There are also those things that are so hideous and barbaric and cruel that no sane person could ever call them good? What of them? The 911 attack and the Nazi atrocities come to mind. Yet it was through having to deal with hatred learned in the death camps that Corrie Ten Boom was able to even love the former camp guards and gain an understanding of what it means to love one’s enemies. But there is in the annals of ancient history one account that is so hideous, barbaric and inhuman that it practically defies description. An innocent person, condemned to death on a trumped up charge, is bruised and beaten to a pulp, barely alive. His bruised and swollen face is practically unrecognizable, even to his close friends. The loss of blood from the wounds inflicted upon him is excessive. His suffering is intense. He is tortured repeatedly and dies by experiencing a slow, excruciating, painful death at the hand of his executioners. There is absolutely nothing that could be considered humane about the treatment to which he is exposed. Anyone even reading the account of his death can’t help but be repulsed. It is utterly hideous and horrible. How can anything so terrible be considered good?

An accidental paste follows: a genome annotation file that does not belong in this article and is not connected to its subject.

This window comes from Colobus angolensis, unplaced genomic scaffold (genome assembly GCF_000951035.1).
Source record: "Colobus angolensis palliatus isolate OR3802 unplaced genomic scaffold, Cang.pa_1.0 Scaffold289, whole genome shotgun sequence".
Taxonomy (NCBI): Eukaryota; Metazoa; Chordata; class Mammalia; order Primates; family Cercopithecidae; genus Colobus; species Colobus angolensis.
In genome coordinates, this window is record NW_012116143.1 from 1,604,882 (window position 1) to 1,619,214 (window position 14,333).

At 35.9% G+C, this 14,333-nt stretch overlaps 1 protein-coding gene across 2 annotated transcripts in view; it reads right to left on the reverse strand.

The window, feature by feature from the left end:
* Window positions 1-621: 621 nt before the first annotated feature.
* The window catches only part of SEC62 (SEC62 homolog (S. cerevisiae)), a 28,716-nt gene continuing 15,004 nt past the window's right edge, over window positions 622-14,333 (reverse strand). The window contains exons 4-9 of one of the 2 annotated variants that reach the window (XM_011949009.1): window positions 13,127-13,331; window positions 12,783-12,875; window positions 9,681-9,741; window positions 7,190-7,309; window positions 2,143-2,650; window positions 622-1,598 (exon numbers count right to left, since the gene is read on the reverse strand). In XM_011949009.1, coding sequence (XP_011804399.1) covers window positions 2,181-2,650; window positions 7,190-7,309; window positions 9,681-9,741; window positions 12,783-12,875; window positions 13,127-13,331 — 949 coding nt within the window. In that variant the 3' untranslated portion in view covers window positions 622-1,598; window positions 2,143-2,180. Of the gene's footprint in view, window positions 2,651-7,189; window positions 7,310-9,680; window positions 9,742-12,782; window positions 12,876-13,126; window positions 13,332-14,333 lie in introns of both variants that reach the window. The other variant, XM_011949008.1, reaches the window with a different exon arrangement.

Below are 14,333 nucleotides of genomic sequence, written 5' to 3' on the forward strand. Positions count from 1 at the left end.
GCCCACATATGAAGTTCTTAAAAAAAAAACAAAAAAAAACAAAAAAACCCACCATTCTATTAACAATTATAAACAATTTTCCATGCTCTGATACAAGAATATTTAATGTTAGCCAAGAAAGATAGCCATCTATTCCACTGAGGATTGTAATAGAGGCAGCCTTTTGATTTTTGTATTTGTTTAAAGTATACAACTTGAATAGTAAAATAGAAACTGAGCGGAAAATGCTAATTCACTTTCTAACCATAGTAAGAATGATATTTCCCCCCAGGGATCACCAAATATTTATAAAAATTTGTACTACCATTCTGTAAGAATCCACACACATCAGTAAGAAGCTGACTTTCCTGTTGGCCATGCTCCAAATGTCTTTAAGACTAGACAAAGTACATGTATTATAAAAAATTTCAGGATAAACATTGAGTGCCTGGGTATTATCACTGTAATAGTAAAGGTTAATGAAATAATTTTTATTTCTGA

We all have experienced this terrible good. It is called Good Friday!

Sunday, March 14, 2010

Is it I?

The story of the Passover has been carried forward through several millennia down to our present time. Each time the story is remembered, there is a part that makes it personal. The litany states that not only did God rescue the Israelites who where enslaved in Egypt, but also he has rescued us who are alive today. There is an identification of the present with the past. In a sense, each time the Passover ceremony is reenacted, the celebrants are transported back in time to the original event of the first Passover where God sent the Angel of Death to destroy the firstborn of the Egyptians while passing over the homes of the faithful Israelites. They identify in smearing the blood on the doorposts and eating the lamb. In this way, the reenactment is personalized to each generation.